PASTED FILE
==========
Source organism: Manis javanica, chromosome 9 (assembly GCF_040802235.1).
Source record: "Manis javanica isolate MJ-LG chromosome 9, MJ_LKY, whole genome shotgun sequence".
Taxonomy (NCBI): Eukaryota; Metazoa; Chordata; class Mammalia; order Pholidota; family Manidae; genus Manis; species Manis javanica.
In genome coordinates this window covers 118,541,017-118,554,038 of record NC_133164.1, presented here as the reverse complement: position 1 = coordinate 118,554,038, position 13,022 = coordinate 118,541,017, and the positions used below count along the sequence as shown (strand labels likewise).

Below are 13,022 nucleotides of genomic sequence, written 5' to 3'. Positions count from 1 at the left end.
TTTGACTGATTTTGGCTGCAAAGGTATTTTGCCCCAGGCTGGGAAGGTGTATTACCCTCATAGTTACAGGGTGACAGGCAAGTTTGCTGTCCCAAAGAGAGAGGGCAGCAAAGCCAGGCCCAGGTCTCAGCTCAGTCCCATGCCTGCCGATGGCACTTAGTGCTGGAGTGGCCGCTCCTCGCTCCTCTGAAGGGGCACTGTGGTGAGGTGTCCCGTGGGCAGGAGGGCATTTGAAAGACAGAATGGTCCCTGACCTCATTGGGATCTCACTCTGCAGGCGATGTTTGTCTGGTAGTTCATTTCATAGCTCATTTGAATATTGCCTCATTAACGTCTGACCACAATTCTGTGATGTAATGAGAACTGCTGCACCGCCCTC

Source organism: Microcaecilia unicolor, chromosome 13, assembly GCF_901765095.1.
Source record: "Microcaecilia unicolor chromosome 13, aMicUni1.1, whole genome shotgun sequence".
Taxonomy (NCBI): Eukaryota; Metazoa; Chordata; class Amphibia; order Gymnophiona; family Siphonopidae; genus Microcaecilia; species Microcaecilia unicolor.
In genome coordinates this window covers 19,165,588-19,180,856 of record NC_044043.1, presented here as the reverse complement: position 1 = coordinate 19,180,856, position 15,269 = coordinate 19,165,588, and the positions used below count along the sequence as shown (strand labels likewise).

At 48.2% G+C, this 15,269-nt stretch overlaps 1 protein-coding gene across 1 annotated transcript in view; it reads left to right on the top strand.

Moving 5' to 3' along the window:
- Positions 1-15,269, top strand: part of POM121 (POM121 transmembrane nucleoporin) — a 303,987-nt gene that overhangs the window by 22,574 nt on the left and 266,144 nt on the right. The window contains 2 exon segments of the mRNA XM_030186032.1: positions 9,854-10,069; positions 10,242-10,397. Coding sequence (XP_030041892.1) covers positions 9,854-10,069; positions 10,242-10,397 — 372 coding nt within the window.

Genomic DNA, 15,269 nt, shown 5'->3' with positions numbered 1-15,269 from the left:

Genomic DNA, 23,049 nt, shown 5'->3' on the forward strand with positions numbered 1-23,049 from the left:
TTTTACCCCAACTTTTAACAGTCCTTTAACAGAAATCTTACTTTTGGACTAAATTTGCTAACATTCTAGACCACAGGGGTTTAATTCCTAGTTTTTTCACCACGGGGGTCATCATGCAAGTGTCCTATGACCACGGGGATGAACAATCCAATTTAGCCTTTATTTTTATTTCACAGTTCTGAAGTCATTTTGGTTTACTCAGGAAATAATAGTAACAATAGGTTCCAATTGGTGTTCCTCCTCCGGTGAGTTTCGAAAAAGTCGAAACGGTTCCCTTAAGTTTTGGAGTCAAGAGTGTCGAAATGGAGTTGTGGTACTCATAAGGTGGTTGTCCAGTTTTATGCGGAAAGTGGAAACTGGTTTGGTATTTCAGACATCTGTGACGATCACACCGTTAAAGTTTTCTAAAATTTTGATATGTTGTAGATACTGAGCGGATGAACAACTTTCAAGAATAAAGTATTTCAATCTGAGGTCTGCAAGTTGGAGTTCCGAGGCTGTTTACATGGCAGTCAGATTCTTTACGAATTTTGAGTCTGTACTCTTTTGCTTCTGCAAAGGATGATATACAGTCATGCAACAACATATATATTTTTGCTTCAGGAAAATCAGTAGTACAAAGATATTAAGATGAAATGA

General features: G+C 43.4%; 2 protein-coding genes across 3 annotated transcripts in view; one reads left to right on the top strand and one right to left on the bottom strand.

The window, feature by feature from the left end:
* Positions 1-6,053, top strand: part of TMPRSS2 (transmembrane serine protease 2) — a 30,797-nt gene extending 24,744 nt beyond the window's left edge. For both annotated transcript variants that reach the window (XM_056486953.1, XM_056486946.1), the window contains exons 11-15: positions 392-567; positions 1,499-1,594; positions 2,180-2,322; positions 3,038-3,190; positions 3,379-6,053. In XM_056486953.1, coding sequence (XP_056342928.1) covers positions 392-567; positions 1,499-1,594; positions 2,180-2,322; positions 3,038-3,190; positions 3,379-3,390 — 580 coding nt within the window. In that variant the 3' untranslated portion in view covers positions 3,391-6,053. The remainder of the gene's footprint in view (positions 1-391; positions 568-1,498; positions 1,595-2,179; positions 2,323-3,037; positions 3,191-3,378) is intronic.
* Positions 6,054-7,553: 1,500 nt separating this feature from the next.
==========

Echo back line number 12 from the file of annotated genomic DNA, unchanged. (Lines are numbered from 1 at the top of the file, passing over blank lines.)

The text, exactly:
Moving 5' to 3' along the window: